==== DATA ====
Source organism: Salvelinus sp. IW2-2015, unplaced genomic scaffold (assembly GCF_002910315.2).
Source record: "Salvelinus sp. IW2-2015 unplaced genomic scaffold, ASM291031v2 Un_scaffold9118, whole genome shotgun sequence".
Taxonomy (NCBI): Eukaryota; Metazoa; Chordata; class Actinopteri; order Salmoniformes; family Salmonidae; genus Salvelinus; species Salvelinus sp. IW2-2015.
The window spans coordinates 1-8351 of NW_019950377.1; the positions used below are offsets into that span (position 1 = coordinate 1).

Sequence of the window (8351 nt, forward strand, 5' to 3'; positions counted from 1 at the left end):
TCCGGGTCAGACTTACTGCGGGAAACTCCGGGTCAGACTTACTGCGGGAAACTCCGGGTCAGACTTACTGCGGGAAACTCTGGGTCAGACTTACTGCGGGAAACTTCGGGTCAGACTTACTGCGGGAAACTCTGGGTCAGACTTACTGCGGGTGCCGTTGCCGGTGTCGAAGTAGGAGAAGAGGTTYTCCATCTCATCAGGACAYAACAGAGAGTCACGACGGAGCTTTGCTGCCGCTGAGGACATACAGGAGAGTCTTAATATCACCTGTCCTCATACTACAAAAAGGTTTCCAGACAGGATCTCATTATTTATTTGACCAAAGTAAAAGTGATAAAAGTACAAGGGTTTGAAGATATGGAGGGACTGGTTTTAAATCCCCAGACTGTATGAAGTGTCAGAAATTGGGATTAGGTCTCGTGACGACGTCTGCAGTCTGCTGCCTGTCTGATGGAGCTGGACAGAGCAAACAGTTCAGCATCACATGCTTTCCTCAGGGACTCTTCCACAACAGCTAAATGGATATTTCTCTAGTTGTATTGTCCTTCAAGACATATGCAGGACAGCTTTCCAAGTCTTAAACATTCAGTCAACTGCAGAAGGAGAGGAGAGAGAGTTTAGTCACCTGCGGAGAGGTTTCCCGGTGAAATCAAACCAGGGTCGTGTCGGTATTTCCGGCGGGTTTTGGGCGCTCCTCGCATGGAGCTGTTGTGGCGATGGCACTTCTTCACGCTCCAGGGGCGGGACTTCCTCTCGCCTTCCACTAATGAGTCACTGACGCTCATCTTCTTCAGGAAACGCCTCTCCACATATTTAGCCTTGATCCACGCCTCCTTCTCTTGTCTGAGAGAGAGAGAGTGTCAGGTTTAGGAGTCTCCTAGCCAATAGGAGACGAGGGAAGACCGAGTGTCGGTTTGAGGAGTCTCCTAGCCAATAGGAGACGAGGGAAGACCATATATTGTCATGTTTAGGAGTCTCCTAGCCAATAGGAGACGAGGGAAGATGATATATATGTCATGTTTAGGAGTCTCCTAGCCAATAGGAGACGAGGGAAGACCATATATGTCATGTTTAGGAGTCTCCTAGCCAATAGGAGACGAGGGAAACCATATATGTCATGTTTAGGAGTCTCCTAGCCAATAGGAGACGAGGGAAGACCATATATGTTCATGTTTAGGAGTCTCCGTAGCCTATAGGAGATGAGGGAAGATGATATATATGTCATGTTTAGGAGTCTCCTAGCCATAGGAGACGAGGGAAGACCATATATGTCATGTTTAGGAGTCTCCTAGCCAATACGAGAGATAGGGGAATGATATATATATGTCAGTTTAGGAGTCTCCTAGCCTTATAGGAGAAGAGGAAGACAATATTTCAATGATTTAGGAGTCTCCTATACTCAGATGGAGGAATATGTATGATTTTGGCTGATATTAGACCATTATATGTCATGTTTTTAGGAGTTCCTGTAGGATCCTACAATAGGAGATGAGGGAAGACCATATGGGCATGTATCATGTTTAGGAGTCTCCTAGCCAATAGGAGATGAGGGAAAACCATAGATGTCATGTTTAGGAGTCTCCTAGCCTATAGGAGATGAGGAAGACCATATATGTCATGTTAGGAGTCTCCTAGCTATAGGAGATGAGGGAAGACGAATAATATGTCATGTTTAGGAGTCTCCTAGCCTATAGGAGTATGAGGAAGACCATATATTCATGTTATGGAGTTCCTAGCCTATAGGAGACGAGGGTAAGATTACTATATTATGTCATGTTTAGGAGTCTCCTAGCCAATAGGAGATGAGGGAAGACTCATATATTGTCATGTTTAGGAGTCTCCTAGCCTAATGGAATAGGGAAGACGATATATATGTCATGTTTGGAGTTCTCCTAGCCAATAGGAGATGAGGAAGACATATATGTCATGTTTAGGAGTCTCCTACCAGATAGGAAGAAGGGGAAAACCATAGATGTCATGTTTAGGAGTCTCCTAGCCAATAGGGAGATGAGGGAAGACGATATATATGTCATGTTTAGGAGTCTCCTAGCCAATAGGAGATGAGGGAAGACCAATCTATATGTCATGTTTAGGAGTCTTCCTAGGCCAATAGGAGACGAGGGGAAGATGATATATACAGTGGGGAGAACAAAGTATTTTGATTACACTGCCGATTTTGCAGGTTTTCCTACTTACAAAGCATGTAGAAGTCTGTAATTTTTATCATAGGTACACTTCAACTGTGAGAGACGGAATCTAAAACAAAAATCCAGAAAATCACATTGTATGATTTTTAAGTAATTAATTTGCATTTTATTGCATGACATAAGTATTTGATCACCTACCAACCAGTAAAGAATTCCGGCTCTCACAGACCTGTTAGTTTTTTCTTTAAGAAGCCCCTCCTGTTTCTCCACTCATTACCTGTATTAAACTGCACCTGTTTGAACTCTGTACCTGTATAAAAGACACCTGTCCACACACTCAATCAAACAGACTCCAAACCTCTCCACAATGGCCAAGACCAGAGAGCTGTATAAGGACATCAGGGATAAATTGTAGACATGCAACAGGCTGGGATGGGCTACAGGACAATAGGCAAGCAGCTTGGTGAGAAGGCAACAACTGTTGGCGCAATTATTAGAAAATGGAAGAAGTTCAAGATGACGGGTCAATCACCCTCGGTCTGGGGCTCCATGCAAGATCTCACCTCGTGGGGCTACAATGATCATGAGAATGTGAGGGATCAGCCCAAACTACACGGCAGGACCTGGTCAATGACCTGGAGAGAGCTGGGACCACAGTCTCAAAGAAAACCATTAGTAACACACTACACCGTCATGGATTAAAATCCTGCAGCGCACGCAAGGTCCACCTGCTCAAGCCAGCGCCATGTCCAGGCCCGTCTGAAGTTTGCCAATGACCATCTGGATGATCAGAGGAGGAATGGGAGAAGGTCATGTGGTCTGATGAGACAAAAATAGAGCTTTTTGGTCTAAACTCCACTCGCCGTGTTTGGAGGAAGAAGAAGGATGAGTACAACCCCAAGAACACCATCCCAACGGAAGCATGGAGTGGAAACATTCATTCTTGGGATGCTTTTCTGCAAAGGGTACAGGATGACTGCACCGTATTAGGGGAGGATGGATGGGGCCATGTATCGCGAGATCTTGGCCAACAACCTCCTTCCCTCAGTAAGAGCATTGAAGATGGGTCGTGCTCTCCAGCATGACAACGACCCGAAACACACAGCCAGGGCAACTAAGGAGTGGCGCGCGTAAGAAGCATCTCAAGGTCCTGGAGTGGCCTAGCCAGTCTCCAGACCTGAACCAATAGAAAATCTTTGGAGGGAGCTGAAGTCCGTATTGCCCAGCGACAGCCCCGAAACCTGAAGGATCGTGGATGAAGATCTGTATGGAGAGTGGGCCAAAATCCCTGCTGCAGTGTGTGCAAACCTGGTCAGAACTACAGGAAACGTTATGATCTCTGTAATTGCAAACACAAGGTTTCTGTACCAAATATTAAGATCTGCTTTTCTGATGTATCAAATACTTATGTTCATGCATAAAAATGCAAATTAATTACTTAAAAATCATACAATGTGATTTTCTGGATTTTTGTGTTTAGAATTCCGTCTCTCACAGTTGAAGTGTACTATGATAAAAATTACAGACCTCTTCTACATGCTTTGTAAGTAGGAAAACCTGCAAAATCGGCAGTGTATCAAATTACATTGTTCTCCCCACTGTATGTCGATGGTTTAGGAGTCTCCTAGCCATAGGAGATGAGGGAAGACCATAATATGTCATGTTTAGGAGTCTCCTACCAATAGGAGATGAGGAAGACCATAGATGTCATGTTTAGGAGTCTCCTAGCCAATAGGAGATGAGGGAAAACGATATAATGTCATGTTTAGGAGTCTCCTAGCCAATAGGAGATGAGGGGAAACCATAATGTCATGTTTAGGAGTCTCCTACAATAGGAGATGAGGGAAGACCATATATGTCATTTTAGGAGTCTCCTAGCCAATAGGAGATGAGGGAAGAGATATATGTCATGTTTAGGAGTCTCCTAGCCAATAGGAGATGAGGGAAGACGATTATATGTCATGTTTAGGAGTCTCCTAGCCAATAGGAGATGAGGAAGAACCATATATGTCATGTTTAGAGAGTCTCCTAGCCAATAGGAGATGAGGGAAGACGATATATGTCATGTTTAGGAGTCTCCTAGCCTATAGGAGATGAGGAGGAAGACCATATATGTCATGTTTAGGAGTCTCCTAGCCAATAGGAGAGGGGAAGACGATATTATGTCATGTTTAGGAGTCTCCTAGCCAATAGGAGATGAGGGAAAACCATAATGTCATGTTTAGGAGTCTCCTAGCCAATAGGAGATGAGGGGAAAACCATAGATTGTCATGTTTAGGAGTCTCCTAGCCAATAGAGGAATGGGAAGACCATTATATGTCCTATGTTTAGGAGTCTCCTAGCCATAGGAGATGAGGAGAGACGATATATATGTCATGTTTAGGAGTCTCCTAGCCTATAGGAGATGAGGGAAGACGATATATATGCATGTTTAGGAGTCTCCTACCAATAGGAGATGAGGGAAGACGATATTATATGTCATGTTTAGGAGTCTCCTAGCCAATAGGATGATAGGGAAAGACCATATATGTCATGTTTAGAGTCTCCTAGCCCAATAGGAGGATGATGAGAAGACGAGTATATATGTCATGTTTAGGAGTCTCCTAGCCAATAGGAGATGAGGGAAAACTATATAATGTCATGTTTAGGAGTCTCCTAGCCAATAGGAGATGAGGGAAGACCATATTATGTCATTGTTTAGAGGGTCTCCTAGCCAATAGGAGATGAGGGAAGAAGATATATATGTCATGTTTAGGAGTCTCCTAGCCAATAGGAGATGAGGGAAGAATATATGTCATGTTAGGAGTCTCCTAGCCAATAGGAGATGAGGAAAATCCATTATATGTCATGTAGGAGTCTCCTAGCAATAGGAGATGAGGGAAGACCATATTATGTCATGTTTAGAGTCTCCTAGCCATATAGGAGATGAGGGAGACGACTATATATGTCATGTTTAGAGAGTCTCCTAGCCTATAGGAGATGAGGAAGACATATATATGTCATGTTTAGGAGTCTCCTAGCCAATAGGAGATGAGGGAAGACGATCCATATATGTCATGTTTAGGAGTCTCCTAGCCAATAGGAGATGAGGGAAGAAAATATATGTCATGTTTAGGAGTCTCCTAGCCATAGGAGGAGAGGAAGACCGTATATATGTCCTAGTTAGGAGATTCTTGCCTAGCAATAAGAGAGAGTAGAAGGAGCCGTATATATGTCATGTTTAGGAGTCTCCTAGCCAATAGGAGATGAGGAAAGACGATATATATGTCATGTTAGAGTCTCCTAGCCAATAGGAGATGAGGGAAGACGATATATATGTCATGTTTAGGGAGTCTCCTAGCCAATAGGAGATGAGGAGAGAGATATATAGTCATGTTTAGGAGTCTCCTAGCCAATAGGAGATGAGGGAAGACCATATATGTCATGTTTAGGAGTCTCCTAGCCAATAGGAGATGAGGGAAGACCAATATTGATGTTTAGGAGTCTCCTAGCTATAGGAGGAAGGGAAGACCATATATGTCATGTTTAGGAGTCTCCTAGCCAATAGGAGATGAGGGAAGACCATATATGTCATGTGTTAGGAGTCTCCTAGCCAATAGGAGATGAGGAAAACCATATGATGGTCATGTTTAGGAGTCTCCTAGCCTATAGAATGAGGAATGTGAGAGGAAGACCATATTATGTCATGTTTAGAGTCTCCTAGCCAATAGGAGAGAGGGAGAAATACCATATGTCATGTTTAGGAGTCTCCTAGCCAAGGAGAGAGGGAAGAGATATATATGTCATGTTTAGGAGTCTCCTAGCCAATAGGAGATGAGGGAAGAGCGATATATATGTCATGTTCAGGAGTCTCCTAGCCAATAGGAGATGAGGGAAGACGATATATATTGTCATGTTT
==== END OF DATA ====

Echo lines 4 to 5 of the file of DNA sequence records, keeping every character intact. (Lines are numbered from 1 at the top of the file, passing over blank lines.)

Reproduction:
The window spans coordinates 1-8351 of NW_019950377.1; the positions used below are offsets into that span (position 1 = coordinate 1).

Sequence of the window (8351 nt, forward strand, 5' to 3'; positions counted from 1 at the left end):